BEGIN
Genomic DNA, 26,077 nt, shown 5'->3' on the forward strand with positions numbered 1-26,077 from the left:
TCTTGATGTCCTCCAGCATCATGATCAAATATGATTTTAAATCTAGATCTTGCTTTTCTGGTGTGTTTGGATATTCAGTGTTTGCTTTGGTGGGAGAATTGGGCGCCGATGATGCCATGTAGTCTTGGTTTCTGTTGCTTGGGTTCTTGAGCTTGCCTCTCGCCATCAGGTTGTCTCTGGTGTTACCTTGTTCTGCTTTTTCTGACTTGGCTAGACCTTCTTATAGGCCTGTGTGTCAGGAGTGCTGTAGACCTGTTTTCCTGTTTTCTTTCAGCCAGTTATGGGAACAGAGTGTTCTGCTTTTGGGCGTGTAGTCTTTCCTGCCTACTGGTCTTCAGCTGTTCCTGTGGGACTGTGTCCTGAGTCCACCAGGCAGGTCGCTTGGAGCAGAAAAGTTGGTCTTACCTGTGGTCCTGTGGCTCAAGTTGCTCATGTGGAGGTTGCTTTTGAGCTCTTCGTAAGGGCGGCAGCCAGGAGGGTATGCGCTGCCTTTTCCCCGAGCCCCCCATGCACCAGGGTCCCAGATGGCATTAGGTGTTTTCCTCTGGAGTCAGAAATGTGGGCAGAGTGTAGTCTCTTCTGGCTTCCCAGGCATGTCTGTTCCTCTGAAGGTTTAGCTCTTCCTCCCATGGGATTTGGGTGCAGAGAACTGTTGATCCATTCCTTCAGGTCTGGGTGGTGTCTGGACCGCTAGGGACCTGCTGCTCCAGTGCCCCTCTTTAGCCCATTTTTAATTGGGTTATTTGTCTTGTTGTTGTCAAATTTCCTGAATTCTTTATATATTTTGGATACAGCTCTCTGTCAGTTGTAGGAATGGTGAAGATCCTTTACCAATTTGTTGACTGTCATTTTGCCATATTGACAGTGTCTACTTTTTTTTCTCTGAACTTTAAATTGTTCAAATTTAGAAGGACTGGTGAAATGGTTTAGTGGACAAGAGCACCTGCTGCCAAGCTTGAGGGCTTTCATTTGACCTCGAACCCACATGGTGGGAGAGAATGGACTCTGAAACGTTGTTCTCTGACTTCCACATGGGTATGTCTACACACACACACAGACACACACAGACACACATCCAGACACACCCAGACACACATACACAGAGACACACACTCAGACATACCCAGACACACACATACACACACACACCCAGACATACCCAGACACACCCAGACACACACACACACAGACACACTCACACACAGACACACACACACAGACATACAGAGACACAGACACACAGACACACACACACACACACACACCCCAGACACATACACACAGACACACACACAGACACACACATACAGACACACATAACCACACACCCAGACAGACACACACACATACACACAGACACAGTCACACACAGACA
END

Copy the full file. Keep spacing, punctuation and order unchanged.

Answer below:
Genomic DNA, 26,077 nt, shown 5'->3' on the forward strand with positions numbered 1-26,077 from the left:
TCTTGATGTCCTCCAGCATCATGATCAAATATGATTTTAAATCTAGATCTTGCTTTTCTGGTGTGTTTGGATATTCAGTGTTTGCTTTGGTGGGAGAATTGGGCGCCGATGATGCCATGTAGTCTTGGTTTCTGTTGCTTGGGTTCTTGAGCTTGCCTCTCGCCATCAGGTTGTCTCTGGTGTTACCTTGTTCTGCTTTTTCTGACTTGGCTAGACCTTCTTATAGGCCTGTGTGTCAGGAGTGCTGTAGACCTGTTTTCCTGTTTTCTTTCAGCCAGTTATGGGAACAGAGTGTTCTGCTTTTGGGCGTGTAGTCTTTCCTGCCTACTGGTCTTCAGCTGTTCCTGTGGGACTGTGTCCTGAGTCCACCAGGCAGGTCGCTTGGAGCAGAAAAGTTGGTCTTACCTGTGGTCCTGTGGCTCAAGTTGCTCATGTGGAGGTTGCTTTTGAGCTCTTCGTAAGGGCGGCAGCCAGGAGGGTATGCGCTGCCTTTTCCCCGAGCCCCCCATGCACCAGGGTCCCAGATGGCATTAGGTGTTTTCCTCTGGAGTCAGAAATGTGGGCAGAGTGTAGTCTCTTCTGGCTTCCCAGGCATGTCTGTTCCTCTGAAGGTTTAGCTCTTCCTCCCATGGGATTTGGGTGCAGAGAACTGTTGATCCATTCCTTCAGGTCTGGGTGGTGTCTGGACCGCTAGGGACCTGCTGCTCCAGTGCCCCTCTTTAGCCCATTTTTAATTGGGTTATTTGTCTTGTTGTTGTCAAATTTCCTGAATTCTTTATATATTTTGGATACAGCTCTCTGTCAGTTGTAGGAATGGTGAAGATCCTTTACCAATTTGTTGACTGTCATTTTGCCATATTGACAGTGTCTACTTTTTTTTCTCTGAACTTTAAATTGTTCAAATTTAGAAGGACTGGTGAAATGGTTTAGTGGACAAGAGCACCTGCTGCCAAGCTTGAGGGCTTTCATTTGACCTCGAACCCACATGGTGGGAGAGAATGGACTCTGAAACGTTGTTCTCTGACTTCCACATGGGTATGTCTACACACACACACAGACACACACAGACACACATCCAGACACACCCAGACACACATACACAGAGACACACACTCAGACATACCCAGACACACACATACACACACACACCCAGACATACCCAGACACACCCAGACACACACACACACAGACACACTCACACACAGACACACACACACAGACATACAGAGACACAGACACACAGACACACACACACACACACACACCCCAGACACATACACACAGACACACACACAGACACACACATACAGACACACATAACCACACACCCAGACAGACACACACACATACACACAGACACAGTCACACACAGACA